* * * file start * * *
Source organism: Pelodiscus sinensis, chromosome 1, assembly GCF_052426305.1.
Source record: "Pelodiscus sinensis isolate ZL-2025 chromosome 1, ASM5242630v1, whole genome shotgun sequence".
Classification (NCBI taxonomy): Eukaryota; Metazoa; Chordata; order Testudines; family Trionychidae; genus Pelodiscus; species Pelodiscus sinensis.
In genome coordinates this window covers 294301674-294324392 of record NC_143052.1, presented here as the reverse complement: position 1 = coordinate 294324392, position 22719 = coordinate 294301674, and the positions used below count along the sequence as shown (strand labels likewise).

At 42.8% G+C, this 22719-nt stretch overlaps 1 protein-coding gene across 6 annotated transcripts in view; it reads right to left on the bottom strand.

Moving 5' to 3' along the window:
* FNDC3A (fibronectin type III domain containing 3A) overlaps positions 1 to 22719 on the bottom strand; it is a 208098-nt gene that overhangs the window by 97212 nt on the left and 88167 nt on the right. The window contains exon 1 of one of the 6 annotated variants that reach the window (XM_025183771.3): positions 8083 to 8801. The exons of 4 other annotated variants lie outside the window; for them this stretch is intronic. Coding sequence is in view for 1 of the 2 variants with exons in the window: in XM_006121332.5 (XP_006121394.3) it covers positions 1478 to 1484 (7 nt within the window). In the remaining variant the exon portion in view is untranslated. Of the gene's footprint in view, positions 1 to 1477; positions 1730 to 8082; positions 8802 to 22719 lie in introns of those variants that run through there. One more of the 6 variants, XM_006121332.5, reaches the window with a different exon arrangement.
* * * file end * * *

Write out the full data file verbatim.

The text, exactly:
Source organism: Pelodiscus sinensis, chromosome 1, assembly GCF_052426305.1.
Source record: "Pelodiscus sinensis isolate ZL-2025 chromosome 1, ASM5242630v1, whole genome shotgun sequence".
Classification (NCBI taxonomy): Eukaryota; Metazoa; Chordata; order Testudines; family Trionychidae; genus Pelodiscus; species Pelodiscus sinensis.
In genome coordinates this window covers 294301674-294324392 of record NC_143052.1, presented here as the reverse complement: position 1 = coordinate 294324392, position 22719 = coordinate 294301674, and the positions used below count along the sequence as shown (strand labels likewise).

At 42.8% G+C, this 22719-nt stretch overlaps 1 protein-coding gene across 6 annotated transcripts in view; it reads right to left on the bottom strand.

Moving 5' to 3' along the window:
* FNDC3A (fibronectin type III domain containing 3A) overlaps positions 1 to 22719 on the bottom strand; it is a 208098-nt gene that overhangs the window by 97212 nt on the left and 88167 nt on the right. The window contains exon 1 of one of the 6 annotated variants that reach the window (XM_025183771.3): positions 8083 to 8801. The exons of 4 other annotated variants lie outside the window; for them this stretch is intronic. Coding sequence is in view for 1 of the 2 variants with exons in the window: in XM_006121332.5 (XP_006121394.3) it covers positions 1478 to 1484 (7 nt within the window). In the remaining variant the exon portion in view is untranslated. Of the gene's footprint in view, positions 1 to 1477; positions 1730 to 8082; positions 8802 to 22719 lie in introns of those variants that run through there. One more of the 6 variants, XM_006121332.5, reaches the window with a different exon arrangement.